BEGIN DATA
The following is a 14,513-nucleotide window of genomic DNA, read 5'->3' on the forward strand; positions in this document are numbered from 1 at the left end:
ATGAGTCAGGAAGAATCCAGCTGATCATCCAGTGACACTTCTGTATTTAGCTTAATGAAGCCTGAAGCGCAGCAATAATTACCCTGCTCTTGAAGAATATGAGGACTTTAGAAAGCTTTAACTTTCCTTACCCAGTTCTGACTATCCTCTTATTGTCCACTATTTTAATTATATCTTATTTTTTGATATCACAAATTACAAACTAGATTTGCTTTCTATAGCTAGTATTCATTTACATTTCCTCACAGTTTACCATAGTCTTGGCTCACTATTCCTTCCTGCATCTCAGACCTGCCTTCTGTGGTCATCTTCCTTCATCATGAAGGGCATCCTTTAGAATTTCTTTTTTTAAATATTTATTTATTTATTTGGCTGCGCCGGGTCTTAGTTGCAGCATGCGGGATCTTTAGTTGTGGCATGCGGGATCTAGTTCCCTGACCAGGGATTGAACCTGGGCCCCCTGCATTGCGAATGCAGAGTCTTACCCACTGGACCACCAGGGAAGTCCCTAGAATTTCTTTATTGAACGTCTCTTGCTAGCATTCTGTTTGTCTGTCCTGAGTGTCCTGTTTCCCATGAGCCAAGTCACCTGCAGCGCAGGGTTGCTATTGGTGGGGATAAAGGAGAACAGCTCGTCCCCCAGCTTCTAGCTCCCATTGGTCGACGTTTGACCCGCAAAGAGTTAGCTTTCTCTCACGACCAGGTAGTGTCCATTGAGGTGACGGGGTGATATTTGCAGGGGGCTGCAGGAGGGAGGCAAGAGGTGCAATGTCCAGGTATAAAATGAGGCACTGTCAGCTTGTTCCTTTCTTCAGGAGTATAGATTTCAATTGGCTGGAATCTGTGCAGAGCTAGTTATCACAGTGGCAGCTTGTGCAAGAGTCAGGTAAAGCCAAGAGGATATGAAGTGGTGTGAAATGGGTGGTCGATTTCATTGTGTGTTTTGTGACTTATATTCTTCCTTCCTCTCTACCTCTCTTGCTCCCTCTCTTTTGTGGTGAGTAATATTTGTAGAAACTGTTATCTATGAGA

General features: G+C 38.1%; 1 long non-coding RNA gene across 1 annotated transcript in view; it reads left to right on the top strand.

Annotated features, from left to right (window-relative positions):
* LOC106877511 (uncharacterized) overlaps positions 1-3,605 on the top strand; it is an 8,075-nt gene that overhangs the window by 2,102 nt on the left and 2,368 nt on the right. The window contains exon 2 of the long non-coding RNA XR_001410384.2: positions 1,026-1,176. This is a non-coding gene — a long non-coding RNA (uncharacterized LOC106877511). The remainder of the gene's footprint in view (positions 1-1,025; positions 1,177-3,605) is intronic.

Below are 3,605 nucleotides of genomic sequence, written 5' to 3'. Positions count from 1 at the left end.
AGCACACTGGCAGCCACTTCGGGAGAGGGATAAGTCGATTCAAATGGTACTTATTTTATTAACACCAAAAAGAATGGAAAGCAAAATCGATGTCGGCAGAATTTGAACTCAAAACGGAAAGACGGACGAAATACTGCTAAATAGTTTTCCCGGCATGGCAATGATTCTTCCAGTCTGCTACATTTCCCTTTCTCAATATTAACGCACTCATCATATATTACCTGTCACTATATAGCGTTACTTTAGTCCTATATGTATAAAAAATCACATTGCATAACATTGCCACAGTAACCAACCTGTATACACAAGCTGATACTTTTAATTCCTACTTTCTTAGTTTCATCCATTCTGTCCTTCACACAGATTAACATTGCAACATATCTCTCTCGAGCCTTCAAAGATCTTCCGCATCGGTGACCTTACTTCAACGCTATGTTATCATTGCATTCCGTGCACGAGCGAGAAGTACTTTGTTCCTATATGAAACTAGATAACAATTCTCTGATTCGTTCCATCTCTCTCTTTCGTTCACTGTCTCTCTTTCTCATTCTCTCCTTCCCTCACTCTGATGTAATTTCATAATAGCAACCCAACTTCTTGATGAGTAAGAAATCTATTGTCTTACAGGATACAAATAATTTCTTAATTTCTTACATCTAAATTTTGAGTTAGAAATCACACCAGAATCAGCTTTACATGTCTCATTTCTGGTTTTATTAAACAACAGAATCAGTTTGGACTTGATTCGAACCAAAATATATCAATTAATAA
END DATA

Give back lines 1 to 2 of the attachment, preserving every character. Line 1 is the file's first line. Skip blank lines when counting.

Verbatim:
The following is a 14,513-nucleotide window of genomic DNA, read 5'->3' on the forward strand; positions in this document are numbered from 1 at the left end:
ATGAGTCAGGAAGAATCCAGCTGATCATCCAGTGACACTTCTGTATTTAGCTTAATGAAGCCTGAAGCGCAGCAATAATTACCCTGCTCTTGAAGAATATGAGGACTTTAGAAAGCTTTAACTTTCCTTACCCAGTTCTGACTATCCTCTTATTGTCCACTATTTTAATTATATCTTATTTTTTGATATCACAAATTACAAACTAGATTTGCTTTCTATAGCTAGTATTCATTTACATTTCCTCACAGTTTACCATAGTCTTGGCTCACTATTCCTTCCTGCATCTCAGACCTGCCTTCTGTGGTCATCTTCCTTCATCATGAAGGGCATCCTTTAGAATTTCTTTTTTTAAATATTTATTTATTTATTTGGCTGCGCCGGGTCTTAGTTGCAGCATGCGGGATCTTTAGTTGTGGCATGCGGGATCTAGTTCCCTGACCAGGGATTGAACCTGGGCCCCCTGCATTGCGAATGCAGAGTCTTACCCACTGGACCACCAGGGAAGTCCCTAGAATTTCTTTATTGAACGTCTCTTGCTAGCATTCTGTTTGTCTGTCCTGAGTGTCCTGTTTCCCATGAGCCAAGTCACCTGCAGCGCAGGGTTGCTATTGGTGGGGATAAAGGAGAACAGCTCGTCCCCCAGCTTCTAGCTCCCATTGGTCGACGTTTGACCCGCAAAGAGTTAGCTTTCTCTCACGACCAGGTAGTGTCCATTGAGGTGACGGGGTGATATTTGCAGGGGGCTGCAGGAGGGAGGCAAGAGGTGCAATGTCCAGGTATAAAATGAGGCACTGTCAGCTTGTTCCTTTCTTCAGGAGTATAGATTTCAATTGGCTGGAATCTGTGCAGAGCTAGTTATCACAGTGGCAGCTTGTGCAAGAGTCAGGTAAAGCCAAGAGGATATGAAGTGGTGTGAAATGGGTGGTCGATTTCATTGTGTGTTTTGTGACTTATATTCTTCCTTCCTCTCTACCTCTCTTGCTCCCTCTCTTTTGTGGTGAGTAATATTTGTAGAAACTGTTATCTATGAGA